Mitt Romney Wins Iowa; Perry to Reassess His Campaign

The people of Iowa have spoken as the first test of the presidential election cycle draws to a close.

Posted: 01/03/2012 10:45 PM EST

Only one Republican will face off against President Barack Obama in the upcoming election and tonight Iowa voters are making their voices heard in a race that is proving to be close.


Former Massachusetts Gov. Mitt Romney officially won the Iowa caucuses by eight votes. Former Pennsylvania Sen. Rick Santorum came in second with 30,007 votes. Texas Rep. Ron Paul was third.


"Game on," declared Santorum.


Texas Gov. Rick Perry came in fifth and told supporters he was going back to Texas to reassess his candidacy.


In the bottom tier of votes was former House Speaker Newt Gingrich, Rep. Michele Bachmann and former Utah Gov. Jon Hunstman.


While each candidate is vying for the coveted number-one spot, placing in the top tier is still respectable enough to be considered a serious contender for the nomination.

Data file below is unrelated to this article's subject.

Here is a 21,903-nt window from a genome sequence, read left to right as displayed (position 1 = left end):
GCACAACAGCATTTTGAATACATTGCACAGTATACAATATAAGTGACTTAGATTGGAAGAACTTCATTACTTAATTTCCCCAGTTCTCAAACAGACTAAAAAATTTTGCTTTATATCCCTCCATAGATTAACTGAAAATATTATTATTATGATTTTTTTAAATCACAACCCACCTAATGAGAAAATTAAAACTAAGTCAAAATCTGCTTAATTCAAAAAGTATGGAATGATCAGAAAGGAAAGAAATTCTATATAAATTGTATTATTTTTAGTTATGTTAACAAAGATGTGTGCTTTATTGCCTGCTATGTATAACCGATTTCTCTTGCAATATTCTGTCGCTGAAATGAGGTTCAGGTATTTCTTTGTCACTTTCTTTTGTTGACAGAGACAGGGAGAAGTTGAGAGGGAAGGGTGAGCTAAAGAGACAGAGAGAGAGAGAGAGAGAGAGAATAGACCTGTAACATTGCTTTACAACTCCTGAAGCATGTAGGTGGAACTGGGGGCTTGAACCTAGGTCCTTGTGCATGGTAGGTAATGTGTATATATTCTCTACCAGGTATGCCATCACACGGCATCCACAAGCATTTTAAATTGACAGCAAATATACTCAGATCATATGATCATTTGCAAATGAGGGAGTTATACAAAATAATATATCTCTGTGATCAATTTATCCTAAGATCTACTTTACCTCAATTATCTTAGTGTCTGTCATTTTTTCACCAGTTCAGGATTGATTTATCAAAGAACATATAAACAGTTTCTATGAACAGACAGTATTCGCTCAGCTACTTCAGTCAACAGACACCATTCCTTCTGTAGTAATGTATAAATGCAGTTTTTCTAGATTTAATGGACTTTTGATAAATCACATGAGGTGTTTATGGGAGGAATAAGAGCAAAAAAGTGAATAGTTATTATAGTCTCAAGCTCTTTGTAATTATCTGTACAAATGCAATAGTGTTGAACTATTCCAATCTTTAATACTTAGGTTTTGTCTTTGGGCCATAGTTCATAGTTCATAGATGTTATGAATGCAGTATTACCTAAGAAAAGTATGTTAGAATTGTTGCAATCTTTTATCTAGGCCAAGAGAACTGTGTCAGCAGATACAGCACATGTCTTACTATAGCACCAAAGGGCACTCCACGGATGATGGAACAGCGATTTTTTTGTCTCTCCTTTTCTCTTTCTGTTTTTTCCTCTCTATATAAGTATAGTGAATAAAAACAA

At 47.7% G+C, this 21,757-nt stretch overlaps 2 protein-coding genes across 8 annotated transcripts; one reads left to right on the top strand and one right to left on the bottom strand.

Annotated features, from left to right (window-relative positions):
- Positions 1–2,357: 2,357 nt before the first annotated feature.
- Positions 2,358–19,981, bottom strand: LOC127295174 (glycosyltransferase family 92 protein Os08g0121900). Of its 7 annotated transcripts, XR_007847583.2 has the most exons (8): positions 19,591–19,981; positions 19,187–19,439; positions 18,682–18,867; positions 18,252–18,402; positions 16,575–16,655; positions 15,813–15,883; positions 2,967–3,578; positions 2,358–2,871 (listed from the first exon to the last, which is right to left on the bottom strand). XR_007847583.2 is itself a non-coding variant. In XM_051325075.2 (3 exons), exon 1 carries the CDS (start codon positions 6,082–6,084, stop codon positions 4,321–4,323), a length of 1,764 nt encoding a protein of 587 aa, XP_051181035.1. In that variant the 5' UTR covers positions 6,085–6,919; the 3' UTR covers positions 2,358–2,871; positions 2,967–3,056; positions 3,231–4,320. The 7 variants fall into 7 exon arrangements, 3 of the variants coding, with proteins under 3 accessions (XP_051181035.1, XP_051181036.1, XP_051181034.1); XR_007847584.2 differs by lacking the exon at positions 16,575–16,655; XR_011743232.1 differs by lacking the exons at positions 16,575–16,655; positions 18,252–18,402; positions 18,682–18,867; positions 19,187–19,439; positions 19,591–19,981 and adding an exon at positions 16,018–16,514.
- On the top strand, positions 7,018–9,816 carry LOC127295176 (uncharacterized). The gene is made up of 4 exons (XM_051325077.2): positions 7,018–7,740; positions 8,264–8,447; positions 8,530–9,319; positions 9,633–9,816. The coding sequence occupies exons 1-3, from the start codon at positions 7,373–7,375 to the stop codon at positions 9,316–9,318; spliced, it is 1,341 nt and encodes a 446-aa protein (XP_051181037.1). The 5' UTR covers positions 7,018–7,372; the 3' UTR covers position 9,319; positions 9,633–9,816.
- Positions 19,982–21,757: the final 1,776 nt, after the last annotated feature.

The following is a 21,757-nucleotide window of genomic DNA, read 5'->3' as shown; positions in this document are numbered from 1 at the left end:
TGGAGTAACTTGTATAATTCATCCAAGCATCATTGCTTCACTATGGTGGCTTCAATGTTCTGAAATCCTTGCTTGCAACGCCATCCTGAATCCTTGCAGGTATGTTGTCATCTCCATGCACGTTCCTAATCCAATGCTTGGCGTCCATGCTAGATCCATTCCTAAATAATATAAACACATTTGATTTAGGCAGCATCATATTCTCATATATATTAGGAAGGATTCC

While Iowa caucus-goers are credited with selecting Barack Obama to the general election in 2008, they selected Gov. Mike Huckabee, not Sen. John McCain, as their choice for the Republican nominee. 


Because Iowa does not have a substantial African-American population, critics have also questioned how representative the results the state’s caucuses can be. 


Unlike many states, the economy may not have been a driving issue for Iowa voters. The Associated Press reports that Iowa’s 5.7 unemployment rate is among the lowest in the nation; far below the national jobless rate of 8.6 percent. But according to the Iowa  Commission on the Status of African-Americans’ reporting, the Black unemployment rate is above 10 percent, significantly lower than the overall Black unemployment rate of about 16 percent.


Even though it is a big night for Republicans, Obama made his presence known via a live video teleconference. He spoke to Democrats participating in caucuses throughout the state tonight, making the case for why they should support him in his bid for a second term.  


One Caucus-goer asked the president how he responds to people who say he hasn’t done enough. “We’ve done a lot and we have a lot more to do,” Obama replied. “That’s why we need four more years.”


The nation’s attention will now turn to New Hampshire, which will hold its primary on Jan. 10 before the last primaries of the month to be held in South Carolina and Florida.


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(Photo: Jeff Haynes/Reuters)

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